Will Smith's American Dream


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The Pursuit of Happyness
Directed by Gabriele Muccino

Will Smith has come a long way from being the token black guy of big-budget summer blockbusters like Independence Day, Men in Black and Wild Wild West to being the producer and star of The Pursuit of Happyness. It’s yet another product of the Hollywood system, but this time with a personal message: I got mine, get yours.

Smith telegraphs this point with the quick smile and easy charm that have made him a star ever since the “Parents Just Don’t Understand” hit music video. The Pursuit of Happyness uses the same teen-oriented perspective: It’s an urban legend (or tall-tale) variation on the possibilities of prosperity. Smith plays Chris Gardner, a black man in San Francisco whose wife (Thandie Newton) walks out on him, leaving him to raise his 5-year-old son, Christopher (Jaden Smith). Gardner and son suffer the hard-knock life of homelessness, sleeping in shelters, restrooms and bus stations until he seizes an opportunity at a brokerage firm. The Pursuit of Happyness might as well be a black version of the Ridley Scott/Russell Crowe fantasy A Good Year, because it has a pre-set, benign vision of privilege and luck—a capitalist’s notions of grace.

Even though this story is based on the real-life experience of stock trader Chris Gardner (who told his tale in a best-selling book and on ABC’s “20/20”), Smith has turned it into a big screen fairytale. Smith preaches that privilege and luck are available to all. In many ways, The Pursuit of Happyness is an extrapolation of hip-hop’s familiar bootstrap ethic—the determination to succeed that was commodified by the 1988 Boogie Down Productions’ album By Any Means Necessary. That album, with its shameless cover of KRS-One imitating Malcolm X posing with a gun, traduced black American political experience. It made harsh social history the stuff of cynical yet naive adolescent excitation.

As a pop artist, Smith was always more charming than KRS-One—and smarter, too. Smith understands how hip-hop politics have changed from facile ideas about gangsterism and “revolution” to three-piece-suit ideas about cooperation and corporatizing. This film’s oddly-spelled title even seems like one of those annoyingly misspelled hip-hop artist’s brand names intentionally designed to connote and exploit black folks’ once-enforced illiteracy. But Smith commands the newly acquired finesse of the nouveau riche. With the glib assistance of director Gabriele Muccino and screenwriter Steven Conrad, Smith domesticates hip-hop gangsterism—as well as the real Gardner’s desperation—into family-movie sentimentality.

The work world depicted in The Pursuit of Happyness is never as offensively false as The Devil Wears Prada. Prejudice and entitlement in the business sphere are more openly acknowledged here (and its harsh edges joked away), if only because the triumph over such adversity is part of the myth Smith is selling. (The trick of making it big in the corporate world is symbolized by Gardner’s ease with a Rubik’s cube.) In the film’s production kit, Smith states: “I saw this story as the embodiment of the American dream. The concept this country is based on is the hope that any person armed with their own will and determination can create their life, can create their situation—from the lowest of the low to the highest of the high.” The film itself is never that blunt; it cleverly sneaks-in bald-faced capitalist faith (and its concomitant indifference to the history of slavery and institutionalized racism) under the guise of sweetness and willpower.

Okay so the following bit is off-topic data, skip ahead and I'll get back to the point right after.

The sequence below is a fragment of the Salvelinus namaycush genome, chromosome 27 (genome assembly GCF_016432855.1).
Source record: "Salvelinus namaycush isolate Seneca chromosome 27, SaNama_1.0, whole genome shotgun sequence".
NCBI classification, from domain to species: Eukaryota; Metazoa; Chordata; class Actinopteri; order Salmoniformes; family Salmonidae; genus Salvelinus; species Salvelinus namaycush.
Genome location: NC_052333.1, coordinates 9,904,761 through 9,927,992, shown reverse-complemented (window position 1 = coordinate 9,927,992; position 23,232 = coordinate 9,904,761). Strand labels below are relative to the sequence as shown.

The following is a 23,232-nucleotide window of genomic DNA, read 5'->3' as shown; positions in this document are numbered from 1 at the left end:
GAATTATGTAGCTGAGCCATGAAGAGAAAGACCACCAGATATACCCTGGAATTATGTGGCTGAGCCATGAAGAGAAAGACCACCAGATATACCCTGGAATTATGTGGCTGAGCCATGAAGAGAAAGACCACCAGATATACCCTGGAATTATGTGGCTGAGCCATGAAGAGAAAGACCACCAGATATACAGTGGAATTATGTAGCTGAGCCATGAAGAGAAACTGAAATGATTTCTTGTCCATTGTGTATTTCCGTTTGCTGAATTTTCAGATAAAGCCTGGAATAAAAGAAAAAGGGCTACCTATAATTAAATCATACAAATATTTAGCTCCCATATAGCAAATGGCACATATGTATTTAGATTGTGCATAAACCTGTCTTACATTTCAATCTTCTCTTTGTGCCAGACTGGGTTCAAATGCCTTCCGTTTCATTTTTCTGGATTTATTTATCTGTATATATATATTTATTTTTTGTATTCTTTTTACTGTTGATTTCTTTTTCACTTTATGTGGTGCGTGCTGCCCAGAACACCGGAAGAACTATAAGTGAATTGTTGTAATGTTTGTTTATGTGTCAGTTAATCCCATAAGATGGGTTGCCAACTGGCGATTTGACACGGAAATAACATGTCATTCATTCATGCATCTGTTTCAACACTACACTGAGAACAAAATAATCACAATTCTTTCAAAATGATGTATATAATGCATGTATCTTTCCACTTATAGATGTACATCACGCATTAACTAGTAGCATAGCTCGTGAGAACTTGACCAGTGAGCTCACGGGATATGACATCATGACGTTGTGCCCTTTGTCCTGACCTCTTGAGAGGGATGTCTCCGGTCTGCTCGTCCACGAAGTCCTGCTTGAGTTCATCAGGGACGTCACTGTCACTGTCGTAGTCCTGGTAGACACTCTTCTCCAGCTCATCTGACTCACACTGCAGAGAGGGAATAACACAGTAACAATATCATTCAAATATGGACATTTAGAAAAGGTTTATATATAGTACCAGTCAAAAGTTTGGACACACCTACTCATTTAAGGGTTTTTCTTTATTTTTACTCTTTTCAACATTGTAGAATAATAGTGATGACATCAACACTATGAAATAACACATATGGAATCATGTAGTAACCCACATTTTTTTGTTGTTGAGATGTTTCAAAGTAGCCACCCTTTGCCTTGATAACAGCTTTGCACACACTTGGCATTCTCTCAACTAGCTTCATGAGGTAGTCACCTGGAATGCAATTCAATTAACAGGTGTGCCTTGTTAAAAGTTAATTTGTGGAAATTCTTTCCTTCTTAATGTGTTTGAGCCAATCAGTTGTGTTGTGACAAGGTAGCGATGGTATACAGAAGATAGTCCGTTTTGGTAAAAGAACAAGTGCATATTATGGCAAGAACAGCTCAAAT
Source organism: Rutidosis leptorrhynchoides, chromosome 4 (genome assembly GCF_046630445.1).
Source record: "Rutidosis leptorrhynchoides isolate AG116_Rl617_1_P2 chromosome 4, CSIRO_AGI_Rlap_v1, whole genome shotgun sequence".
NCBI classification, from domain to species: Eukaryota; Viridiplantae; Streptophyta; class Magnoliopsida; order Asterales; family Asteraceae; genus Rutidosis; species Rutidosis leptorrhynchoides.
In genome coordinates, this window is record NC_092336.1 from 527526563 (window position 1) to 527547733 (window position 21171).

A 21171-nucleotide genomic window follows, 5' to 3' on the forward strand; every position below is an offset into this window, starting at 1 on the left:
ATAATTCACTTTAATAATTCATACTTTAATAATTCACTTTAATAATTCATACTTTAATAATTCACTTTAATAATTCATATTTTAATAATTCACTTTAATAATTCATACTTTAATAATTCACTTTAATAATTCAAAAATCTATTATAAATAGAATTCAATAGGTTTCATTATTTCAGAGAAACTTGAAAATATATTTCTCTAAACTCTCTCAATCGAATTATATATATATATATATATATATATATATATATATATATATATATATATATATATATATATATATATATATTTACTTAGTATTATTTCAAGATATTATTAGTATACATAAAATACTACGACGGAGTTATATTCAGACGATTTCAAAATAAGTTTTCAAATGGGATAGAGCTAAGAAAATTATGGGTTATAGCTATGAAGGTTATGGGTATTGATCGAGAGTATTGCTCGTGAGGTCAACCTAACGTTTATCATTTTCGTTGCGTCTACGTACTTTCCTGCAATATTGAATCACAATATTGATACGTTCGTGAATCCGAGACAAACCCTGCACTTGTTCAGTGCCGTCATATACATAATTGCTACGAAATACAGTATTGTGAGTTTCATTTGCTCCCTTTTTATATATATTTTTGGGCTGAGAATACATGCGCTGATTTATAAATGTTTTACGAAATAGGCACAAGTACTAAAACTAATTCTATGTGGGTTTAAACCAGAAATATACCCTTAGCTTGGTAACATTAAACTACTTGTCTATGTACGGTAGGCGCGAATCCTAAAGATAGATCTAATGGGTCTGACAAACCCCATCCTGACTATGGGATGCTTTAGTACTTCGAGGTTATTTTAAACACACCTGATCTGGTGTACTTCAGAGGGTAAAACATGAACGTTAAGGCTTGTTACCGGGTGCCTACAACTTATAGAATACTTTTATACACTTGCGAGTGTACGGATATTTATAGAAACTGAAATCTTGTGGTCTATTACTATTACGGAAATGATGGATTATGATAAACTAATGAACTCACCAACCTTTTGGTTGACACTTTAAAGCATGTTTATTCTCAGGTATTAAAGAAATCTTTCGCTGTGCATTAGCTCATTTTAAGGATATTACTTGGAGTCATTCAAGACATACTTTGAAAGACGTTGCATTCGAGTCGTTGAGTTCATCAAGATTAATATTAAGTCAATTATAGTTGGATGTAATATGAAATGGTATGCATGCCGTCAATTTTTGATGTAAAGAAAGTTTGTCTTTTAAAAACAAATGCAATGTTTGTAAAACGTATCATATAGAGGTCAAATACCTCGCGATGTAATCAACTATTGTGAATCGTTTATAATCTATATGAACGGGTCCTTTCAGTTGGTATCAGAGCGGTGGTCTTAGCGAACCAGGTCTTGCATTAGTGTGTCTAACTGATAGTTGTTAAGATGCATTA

Another shrewd ploy is Smith casting his own son to play out a Chaplinesque father-son dynamic—check out the genealogical progression from Smith’s knotty-haired toupee to Jaden Smith’s bushy-curly locks. Urban legend takes on a tabloid, style-based authenticity. This man/child in the promised land myth is never so moving as the social and psychic intimacy that Gianni Amelio conveyed in Keys to the House (the finest father-son movie since Sounder and The Bicycle Thief). And it must be sad that the great Akeelah and the Bee was a more complex depiction of African-American ambition. These differences are worth noting in order to identify how Will Smith pushes recognizable buttons without ever going to the heart of things.

Success is all that matters in The Pursuit of Happyness because it’s the one idea that hip-hop artists have learned they can sell to America, and the world, unilaterally. In The Fire Next Time, James Baldwin observed that the next generation of black youth “really are of another era, part of what happened when the Negro left the land and came into what the late E. Franklin Frazier called ‘the cities of destruction.’” Will Smith implies that the cities are now conquerable—the Chris Gardner story is merely a brick in that public monument Smith is building to himself. Worse, The Pursuit of Happyness suggests that the drive for success is what defines Americans. In other words, Smith is no longer merely a figurine fronting the Hollywood institution; he now owns a piece of the plantation.

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